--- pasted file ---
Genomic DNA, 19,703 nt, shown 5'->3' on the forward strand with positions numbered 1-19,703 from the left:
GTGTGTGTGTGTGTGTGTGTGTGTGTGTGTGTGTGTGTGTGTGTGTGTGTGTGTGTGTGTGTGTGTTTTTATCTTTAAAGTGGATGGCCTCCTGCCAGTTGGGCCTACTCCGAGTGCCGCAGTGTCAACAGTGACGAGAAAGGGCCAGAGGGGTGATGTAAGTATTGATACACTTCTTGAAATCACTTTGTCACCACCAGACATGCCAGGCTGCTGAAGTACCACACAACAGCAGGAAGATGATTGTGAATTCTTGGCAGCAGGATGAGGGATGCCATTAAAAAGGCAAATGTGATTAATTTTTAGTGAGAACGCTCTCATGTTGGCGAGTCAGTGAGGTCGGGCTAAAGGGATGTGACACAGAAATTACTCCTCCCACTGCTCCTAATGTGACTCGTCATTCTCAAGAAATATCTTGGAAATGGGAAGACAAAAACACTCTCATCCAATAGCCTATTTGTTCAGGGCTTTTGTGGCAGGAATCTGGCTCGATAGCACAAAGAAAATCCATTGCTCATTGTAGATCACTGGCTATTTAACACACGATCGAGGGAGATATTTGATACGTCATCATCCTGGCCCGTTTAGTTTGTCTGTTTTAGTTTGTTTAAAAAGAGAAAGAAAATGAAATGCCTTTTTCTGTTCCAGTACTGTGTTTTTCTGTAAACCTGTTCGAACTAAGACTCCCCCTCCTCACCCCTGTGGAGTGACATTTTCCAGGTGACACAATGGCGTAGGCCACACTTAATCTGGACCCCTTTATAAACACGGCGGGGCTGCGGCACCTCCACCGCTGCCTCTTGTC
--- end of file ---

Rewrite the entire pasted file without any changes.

Genomic DNA, 19,703 nt, shown 5'->3' on the forward strand with positions numbered 1-19,703 from the left:
GTGTGTGTGTGTGTGTGTGTGTGTGTGTGTGTGTGTGTGTGTGTGTGTGTGTGTGTGTGTGTGTGTTTTTATCTTTAAAGTGGATGGCCTCCTGCCAGTTGGGCCTACTCCGAGTGCCGCAGTGTCAACAGTGACGAGAAAGGGCCAGAGGGGTGATGTAAGTATTGATACACTTCTTGAAATCACTTTGTCACCACCAGACATGCCAGGCTGCTGAAGTACCACACAACAGCAGGAAGATGATTGTGAATTCTTGGCAGCAGGATGAGGGATGCCATTAAAAAGGCAAATGTGATTAATTTTTAGTGAGAACGCTCTCATGTTGGCGAGTCAGTGAGGTCGGGCTAAAGGGATGTGACACAGAAATTACTCCTCCCACTGCTCCTAATGTGACTCGTCATTCTCAAGAAATATCTTGGAAATGGGAAGACAAAAACACTCTCATCCAATAGCCTATTTGTTCAGGGCTTTTGTGGCAGGAATCTGGCTCGATAGCACAAAGAAAATCCATTGCTCATTGTAGATCACTGGCTATTTAACACACGATCGAGGGAGATATTTGATACGTCATCATCCTGGCCCGTTTAGTTTGTCTGTTTTAGTTTGTTTAAAAAGAGAAAGAAAATGAAATGCCTTTTTCTGTTCCAGTACTGTGTTTTTCTGTAAACCTGTTCGAACTAAGACTCCCCCTCCTCACCCCTGTGGAGTGACATTTTCCAGGTGACACAATGGCGTAGGCCACACTTAATCTGGACCCCTTTATAAACACGGCGGGGCTGCGGCACCTCCACCGCTGCCTCTTGTC